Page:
Thursday, February 16, 2012

Four proofs that the AD 1260-1390 radiocarbon date for the Shroud has to be wrong!: #2 The Vignon markings (2)

This part #2 (2) continues from "Four proofs that the AD 1260-1390 radiocarbon date for the Shroud has to be wrong!: #2 The Vignon markings (1)."

Examples of 6th to 12th century artistic representations of Christ's face which bear the Vignon markings found on the Shroud, include:

Christ Pantocrator mosaic, Sant'Apollinare Nuovo church at Ravenna, Italy (6th century) The "Christ Pantocrator" ("Ruler

[Above (enlarge): Face of the Shroud (ShroudScope) compared with the face of the Pantocrator mosaic, Sant'Apollinare Nuovo church, Ravenna (Wikipedia).]

of All") mosaic in the Basilica of Sant'Apollinare Nuovo in Ravenna, was completed within 526 AD [1]. According to Maher [2] this "early (sixth-century) ... mosaic of Christ enthroned" has "eight Vignon markings" which would be more than enough to identify the Shroud as the sixth century artist's model. But as can be seen above, the Ravenna Pantocrator mosaic has at least thirteen of the fifteen Vignon markings on the Shroud [see part #2 (1)] namely: "(2) three-sided `square' between brows, (3) V shape at bridge of nose, (4) second V within marking 2, (5) raised right eyebrow, (6) accentuated left cheek, (7) accentuated right cheek, (8) enlarged left nostril, (9) accentuated line between nose and upper lip, (10) heavy line under lower lip, (11) hairless area between lower lip and beard, ... (13) transverse line across throat, (14) heavily accentuated owlish eyes, (15) two strands of hair" [3]

The Greek word "pantokrator" is from the Greek words pas "all" and kratos "rule," and therefore means the "all ruling one," or the "Almighty." It appears in the New Testament at 2Cor 6:18; Rev 1:8; 4:8;11:17; 15:3; 16:7, 14; 19:6,15; 21:22 where it is translated "Almighty." It usually refers to God, but in Rev 1:8, in context, "the Lord God ... the Almighty” refers to the risen Christ. [4]. Which is presumably why the early Christian church ascribed the title Pantocrator to Christ, who the New Testament elsewhere states is ruling over all things (Mt 11:27; 28:18; Jn 3:35; 13:3; 17:2; 1Cor 15:27; Eph 1:20-22; Php 2:9-10; Col 2:10; Heb 2:8; 1Pet 3:22). [5] This also explains why the artists transformed the signs of death on the Shroud into signs of life, e.g. the trickles of blood on Jesus' forehead became tufts of hair. [6]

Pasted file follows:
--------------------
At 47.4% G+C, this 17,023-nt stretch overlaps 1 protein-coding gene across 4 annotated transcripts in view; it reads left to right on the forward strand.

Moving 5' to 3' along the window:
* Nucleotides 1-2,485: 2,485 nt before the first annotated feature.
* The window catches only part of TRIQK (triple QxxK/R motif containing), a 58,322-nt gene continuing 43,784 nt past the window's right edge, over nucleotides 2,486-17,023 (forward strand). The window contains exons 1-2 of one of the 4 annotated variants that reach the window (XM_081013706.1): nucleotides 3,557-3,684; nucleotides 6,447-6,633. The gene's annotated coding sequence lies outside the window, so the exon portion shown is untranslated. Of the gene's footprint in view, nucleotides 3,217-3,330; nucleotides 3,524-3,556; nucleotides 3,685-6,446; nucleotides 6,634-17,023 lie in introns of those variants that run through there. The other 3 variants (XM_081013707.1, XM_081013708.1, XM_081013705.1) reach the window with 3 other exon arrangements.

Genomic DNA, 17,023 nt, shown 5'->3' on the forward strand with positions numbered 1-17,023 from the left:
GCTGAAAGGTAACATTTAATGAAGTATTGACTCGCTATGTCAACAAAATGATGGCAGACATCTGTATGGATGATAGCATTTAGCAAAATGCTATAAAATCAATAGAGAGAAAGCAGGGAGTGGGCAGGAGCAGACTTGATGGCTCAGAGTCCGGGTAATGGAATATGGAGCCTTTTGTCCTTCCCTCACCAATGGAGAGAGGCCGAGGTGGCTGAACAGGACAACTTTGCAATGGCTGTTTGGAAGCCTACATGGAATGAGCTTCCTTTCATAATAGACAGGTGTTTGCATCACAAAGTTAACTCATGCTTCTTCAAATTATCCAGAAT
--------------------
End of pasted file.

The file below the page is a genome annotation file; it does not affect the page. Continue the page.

Christ Pantocrator, St Catherine's monastery, Sinai (6th century) The encaustic (hot wax on wood) icon of Christ Pantocrator

[Above (enlarge): The Vignon markings on the face of the Shroud of Turin [3] compared with that of the icon of Christ Pantocrator, Saint Catherine's Monastery, Mount Sinai.]

at the monastery of St. Catherine in the Sinai Peninsula has a strong resemblance to the face visible on the Shroud." [7] It is the earliest surviving portrait of Christ, its isolation enabling it to escape the waves of iconoclasm [Greek eikon + klastes breaker] in the 8th and 9th centuries. [8]

Vignon markings on this icon include: "the high right eyebrow (5), the very hollow right cheek (7), and the garment neckline (13)" [ibid.]. But as can be seen above, there are at least eleven Vignon markings on the icon which are found on the Shroud, including: "... (2) three-sided `square' between brows, (3) V shape at bridge of nose, (4) second V within marking 2, (5) raised right eyebrow, ... (7) accentuated right cheek, (8) enlarged left nostril, (9) accentuated line between nose and upper lip, (10) heavy line under lower lip, (11) hairless area between lower lip and beard, ... (13) transverse line across throat, (14) heavily accentuated owlish eyes, ..." [3]

Art historian, Professor Kurt Weitzmann of Princeton University has noted of this icon that:

"... the pupils of the eyes are not at the same level; the eyebrow over Christ's left eye is arched higher than over his right ... one side of the mustache droops at a slightly different angle from the other, while the beard is combed in the opposite direction ... Many of these subtleties remain attached to this particular type of Christ image and can be seen in later copies, e.g. the mosaic bust in the narthex of Hosios Lukas over the entrance to the catholicon ... Here too the difference in the raising of the eyebrows is most noticeable ..." [9]